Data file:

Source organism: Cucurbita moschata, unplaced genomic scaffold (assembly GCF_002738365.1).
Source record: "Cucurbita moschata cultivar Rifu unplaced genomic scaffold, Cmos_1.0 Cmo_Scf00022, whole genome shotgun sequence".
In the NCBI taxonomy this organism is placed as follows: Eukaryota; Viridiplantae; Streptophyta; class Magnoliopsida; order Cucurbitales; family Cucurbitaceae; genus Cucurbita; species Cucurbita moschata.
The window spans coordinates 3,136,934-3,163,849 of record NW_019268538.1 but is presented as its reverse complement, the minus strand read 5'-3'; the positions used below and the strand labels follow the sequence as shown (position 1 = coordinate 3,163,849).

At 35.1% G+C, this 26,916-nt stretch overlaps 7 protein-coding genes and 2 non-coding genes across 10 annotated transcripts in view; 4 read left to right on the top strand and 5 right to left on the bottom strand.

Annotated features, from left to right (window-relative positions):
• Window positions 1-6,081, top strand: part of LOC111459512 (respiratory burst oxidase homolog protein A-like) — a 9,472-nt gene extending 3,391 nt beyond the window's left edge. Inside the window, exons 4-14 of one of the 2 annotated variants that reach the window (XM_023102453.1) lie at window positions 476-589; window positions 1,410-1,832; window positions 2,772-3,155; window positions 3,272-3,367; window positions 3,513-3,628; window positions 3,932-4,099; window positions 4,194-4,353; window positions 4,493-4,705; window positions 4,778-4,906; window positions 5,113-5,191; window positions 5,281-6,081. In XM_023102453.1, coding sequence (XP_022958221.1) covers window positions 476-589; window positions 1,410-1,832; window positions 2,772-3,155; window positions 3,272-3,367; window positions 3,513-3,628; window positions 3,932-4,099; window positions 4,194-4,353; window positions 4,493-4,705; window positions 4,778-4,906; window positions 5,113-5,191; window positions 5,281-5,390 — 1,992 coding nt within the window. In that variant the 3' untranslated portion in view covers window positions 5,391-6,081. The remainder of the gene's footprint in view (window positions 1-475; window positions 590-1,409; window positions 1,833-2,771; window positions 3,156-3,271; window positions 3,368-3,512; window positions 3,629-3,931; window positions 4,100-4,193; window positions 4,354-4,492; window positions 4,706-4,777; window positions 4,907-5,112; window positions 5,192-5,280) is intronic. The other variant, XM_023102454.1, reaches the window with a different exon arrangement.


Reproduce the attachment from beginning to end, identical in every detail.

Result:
Source organism: Cucurbita moschata, unplaced genomic scaffold (assembly GCF_002738365.1).
Source record: "Cucurbita moschata cultivar Rifu unplaced genomic scaffold, Cmos_1.0 Cmo_Scf00022, whole genome shotgun sequence".
In the NCBI taxonomy this organism is placed as follows: Eukaryota; Viridiplantae; Streptophyta; class Magnoliopsida; order Cucurbitales; family Cucurbitaceae; genus Cucurbita; species Cucurbita moschata.
The window spans coordinates 3,136,934-3,163,849 of record NW_019268538.1 but is presented as its reverse complement, the minus strand read 5'-3'; the positions used below and the strand labels follow the sequence as shown (position 1 = coordinate 3,163,849).

At 35.1% G+C, this 26,916-nt stretch overlaps 7 protein-coding genes and 2 non-coding genes across 10 annotated transcripts in view; 4 read left to right on the top strand and 5 right to left on the bottom strand.

Annotated features, from left to right (window-relative positions):
• Window positions 1-6,081, top strand: part of LOC111459512 (respiratory burst oxidase homolog protein A-like) — a 9,472-nt gene extending 3,391 nt beyond the window's left edge. Inside the window, exons 4-14 of one of the 2 annotated variants that reach the window (XM_023102453.1) lie at window positions 476-589; window positions 1,410-1,832; window positions 2,772-3,155; window positions 3,272-3,367; window positions 3,513-3,628; window positions 3,932-4,099; window positions 4,194-4,353; window positions 4,493-4,705; window positions 4,778-4,906; window positions 5,113-5,191; window positions 5,281-6,081. In XM_023102453.1, coding sequence (XP_022958221.1) covers window positions 476-589; window positions 1,410-1,832; window positions 2,772-3,155; window positions 3,272-3,367; window positions 3,513-3,628; window positions 3,932-4,099; window positions 4,194-4,353; window positions 4,493-4,705; window positions 4,778-4,906; window positions 5,113-5,191; window positions 5,281-5,390 — 1,992 coding nt within the window. In that variant the 3' untranslated portion in view covers window positions 5,391-6,081. The remainder of the gene's footprint in view (window positions 1-475; window positions 590-1,409; window positions 1,833-2,771; window positions 3,156-3,271; window positions 3,368-3,512; window positions 3,629-3,931; window positions 4,100-4,193; window positions 4,354-4,492; window positions 4,706-4,777; window positions 4,907-5,112; window positions 5,192-5,280) is intronic. The other variant, XM_023102454.1, reaches the window with a different exon arrangement.